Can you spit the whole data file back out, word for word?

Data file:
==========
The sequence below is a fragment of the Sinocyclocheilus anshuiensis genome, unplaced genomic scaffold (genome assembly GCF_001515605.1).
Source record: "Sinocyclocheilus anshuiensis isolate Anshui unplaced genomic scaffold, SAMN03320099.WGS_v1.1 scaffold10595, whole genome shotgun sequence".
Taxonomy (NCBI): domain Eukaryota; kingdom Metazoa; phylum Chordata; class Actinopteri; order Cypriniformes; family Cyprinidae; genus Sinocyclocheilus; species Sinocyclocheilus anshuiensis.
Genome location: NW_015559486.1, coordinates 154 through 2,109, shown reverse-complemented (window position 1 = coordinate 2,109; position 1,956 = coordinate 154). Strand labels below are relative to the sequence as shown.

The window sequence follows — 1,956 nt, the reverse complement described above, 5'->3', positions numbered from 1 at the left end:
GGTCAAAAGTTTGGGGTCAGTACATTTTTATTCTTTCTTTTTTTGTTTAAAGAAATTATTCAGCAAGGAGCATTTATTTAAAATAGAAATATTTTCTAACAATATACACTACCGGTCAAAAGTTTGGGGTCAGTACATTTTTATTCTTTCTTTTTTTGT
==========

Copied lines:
The sequence below is a fragment of the Sinocyclocheilus anshuiensis genome, unplaced genomic scaffold (genome assembly GCF_001515605.1).
Source record: "Sinocyclocheilus anshuiensis isolate Anshui unplaced genomic scaffold, SAMN03320099.WGS_v1.1 scaffold10595, whole genome shotgun sequence".
Taxonomy (NCBI): domain Eukaryota; kingdom Metazoa; phylum Chordata; class Actinopteri; order Cypriniformes; family Cyprinidae; genus Sinocyclocheilus; species Sinocyclocheilus anshuiensis.
Genome location: NW_015559486.1, coordinates 154 through 2,109, shown reverse-complemented (window position 1 = coordinate 2,109; position 1,956 = coordinate 154). Strand labels below are relative to the sequence as shown.

The window sequence follows — 1,956 nt, the reverse complement described above, 5'->3', positions numbered from 1 at the left end:
GGTCAAAAGTTTGGGGTCAGTACATTTTTATTCTTTCTTTTTTTGTTTAAAGAAATTATTCAGCAAGGAGCATTTATTTAAAATAGAAATATTTTCTAACAATATACACTACCGGTCAAAAGTTTGGGGTCAGTACATTTTTATTCTTTCTTTTTTTGT